Tobler (2005) reported a death feigning hunting strategy in Parachromis friedrichsthalii in the Cenote Escondido near Tulum on the Yucatan Peninsula in México. Similarly to Nimbochromis livingstonii (Cichlidae) from Lake Malawi in Africa, the P. friedrichsthalii lie on their sides and trick small scavenging fish into their reach, which are attacked when they come too close. Please see the full version of the paper as pdf. Juan Miguel Artigas Azas could not find death feigning P. friedrichsthalii when he visited the Cenote Escondido in 2006 (personal communication).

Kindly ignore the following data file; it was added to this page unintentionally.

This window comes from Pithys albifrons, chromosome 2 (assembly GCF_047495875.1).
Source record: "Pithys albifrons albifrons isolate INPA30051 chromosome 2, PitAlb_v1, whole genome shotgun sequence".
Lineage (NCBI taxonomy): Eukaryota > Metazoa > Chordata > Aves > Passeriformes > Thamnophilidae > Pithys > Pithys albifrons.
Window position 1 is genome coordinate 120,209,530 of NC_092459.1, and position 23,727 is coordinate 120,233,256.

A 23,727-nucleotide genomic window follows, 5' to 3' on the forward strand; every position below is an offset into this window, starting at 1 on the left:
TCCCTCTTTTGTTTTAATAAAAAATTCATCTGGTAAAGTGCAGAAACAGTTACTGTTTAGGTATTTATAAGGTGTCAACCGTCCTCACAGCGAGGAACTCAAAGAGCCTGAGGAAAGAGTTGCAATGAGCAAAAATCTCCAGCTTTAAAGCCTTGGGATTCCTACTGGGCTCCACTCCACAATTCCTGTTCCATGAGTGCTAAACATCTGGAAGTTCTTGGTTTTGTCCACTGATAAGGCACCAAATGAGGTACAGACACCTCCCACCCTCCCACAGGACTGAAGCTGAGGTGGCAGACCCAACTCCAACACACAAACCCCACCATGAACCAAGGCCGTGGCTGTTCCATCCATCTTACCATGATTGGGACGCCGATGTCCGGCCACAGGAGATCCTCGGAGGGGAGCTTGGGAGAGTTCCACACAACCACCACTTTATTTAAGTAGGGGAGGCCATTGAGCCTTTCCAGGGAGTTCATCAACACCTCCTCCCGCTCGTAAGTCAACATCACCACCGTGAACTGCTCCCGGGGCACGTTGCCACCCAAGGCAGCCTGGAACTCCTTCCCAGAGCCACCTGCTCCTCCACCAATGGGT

I'd be very interested in further observations on this topic. Especially, following questions could be addressed in the future:
- Quantitative assessment of this behavior: How much time are individuals feigning death? How efficient is this hunting strategy? Are all individuals in this population hunting in this manner? Are there alternative strategies (death feigning individuals were always relatively large, what about the juveniles and subadults)?
- Distribution of this hunting strategy: Are there other populations of P. friedrichsthalii hunting in this manner? What about other predatory species in clear water habitats: Petenia? "C" urophthalmus?